Endovascular retrieval of dental needle retained in the internal carotid artery.

Intravascular foreign bodies are a known complication of medical and dental procedures. Dental anesthetic needles may be broken off and retained in the oropharynx. These needles have occasionally been reported to migrate through the oral mucosa in to deeper structures. Here we present the case of a 57-year-old man who had a retained dental needle that had migrated into his internal carotid artery. The needle was removed using endovascular techniques. To our knowledge, this is the first report of a retained dental needle being retrieved using this method. We review the literature on intravascular foreign bodies, retained dental needles, and endovascular techniques for retrieval of such foreign bodies.

Folic acid ameliorates celecoxib cardiotoxicity in a doxorubicin heart failure rat model.

The cardiotoxic effect of selective cyclo-oxygenase-2 inhibitors is well known. While rofecoxib and valdecoxib have been withdrawn, celecoxib remains on the market. Folic acid, a naturally occurring vitamin, has been shown to reduce myocardial ischemia and post-reperfusion injury in rats.

Abdominal Aortic Aneurysm Repair in England and the United States.

Abdominal Aortic Aneurysm Repair in England and the United States.

Rhein exhibits antioxidative effects similar to Rhubarb in a rat model of traumatic brain injury.

The brain is secondarily harmed by pathological, physiological, and biological reactions that are caused by traumatic brain injury (TBI). Rhein, a significant composition of Rhubarb, is a well-known traditional Chinese treatment method and has a strong oxidation-resisting characteristic, but Rhein's mechanism remains unclear.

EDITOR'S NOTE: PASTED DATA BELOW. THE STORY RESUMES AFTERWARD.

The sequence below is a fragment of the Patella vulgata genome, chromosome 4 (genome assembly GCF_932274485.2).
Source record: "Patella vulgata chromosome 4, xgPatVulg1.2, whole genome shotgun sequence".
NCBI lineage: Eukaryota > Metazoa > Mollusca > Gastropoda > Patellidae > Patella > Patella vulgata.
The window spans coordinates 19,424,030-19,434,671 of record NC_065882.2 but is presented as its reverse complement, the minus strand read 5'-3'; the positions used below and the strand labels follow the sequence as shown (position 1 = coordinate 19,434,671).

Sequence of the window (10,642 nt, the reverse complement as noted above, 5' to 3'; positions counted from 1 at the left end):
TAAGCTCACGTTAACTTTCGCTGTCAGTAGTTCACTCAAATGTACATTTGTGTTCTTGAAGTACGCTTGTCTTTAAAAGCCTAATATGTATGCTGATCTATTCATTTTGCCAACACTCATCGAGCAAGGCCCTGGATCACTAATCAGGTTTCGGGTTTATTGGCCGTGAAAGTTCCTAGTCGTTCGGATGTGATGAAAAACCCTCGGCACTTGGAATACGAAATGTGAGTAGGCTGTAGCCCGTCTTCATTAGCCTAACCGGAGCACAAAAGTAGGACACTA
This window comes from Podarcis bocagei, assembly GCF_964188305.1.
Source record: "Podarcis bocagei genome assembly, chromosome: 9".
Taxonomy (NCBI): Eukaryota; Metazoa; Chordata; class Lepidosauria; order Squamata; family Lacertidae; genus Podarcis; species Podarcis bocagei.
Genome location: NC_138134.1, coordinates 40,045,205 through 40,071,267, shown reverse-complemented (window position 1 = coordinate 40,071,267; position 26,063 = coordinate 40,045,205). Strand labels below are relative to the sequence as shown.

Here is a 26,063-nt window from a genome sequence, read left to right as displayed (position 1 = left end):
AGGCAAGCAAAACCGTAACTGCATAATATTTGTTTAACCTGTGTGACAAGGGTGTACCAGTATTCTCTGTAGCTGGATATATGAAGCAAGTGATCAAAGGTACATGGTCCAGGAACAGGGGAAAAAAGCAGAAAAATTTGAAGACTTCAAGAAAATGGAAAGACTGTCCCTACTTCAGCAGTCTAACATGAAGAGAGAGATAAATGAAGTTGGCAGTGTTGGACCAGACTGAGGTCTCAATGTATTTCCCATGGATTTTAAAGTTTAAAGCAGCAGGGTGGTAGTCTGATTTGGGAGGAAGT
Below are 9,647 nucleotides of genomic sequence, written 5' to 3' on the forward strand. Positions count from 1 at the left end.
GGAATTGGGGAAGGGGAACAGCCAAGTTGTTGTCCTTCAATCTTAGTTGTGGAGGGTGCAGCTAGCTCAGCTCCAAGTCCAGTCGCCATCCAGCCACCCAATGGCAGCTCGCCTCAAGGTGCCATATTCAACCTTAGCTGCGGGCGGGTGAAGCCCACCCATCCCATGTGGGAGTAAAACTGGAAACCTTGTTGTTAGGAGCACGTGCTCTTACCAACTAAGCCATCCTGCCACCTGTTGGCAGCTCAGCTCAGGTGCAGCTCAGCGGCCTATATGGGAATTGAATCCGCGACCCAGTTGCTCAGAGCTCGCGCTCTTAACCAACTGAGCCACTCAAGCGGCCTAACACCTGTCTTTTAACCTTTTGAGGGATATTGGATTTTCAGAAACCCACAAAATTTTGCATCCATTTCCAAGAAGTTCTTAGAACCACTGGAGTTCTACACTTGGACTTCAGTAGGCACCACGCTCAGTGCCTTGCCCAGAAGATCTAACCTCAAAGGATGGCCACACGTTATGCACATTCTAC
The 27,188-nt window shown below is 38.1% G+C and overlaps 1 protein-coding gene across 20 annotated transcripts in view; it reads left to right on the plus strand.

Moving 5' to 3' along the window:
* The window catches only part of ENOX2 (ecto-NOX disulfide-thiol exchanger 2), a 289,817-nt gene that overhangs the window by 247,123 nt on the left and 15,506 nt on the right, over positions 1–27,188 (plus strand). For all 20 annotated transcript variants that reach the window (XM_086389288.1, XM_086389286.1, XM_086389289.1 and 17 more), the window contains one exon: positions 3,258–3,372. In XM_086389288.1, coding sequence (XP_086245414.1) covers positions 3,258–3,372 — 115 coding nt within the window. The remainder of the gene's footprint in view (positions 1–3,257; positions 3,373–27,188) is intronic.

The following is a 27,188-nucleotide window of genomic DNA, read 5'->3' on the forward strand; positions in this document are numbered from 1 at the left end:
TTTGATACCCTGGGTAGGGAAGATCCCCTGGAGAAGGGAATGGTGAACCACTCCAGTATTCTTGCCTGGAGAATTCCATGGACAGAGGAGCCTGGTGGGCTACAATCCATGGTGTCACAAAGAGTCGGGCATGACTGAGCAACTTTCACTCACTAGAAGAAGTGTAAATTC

Modelling the effects of blood component storage lesions on the quality of haemostatic resuscitation in massive transfusion for trauma.

All blood components undergo loss of potency during storage. These loss-of-potency storage lesions are important in trauma resuscitation because they reduce the haemostatic capacity of mixtures of components that attempt to reconstitute whole blood. Even red cell storage-related loss of potency, which averages 17% with modern additive solutions, is important because 6 units of red cells must be given to achieve the effect of 5 fully potent units.

Studies on Zinc and Copper Ion in Relation to Wound Healing in Male and Female West African Dwarf Goats.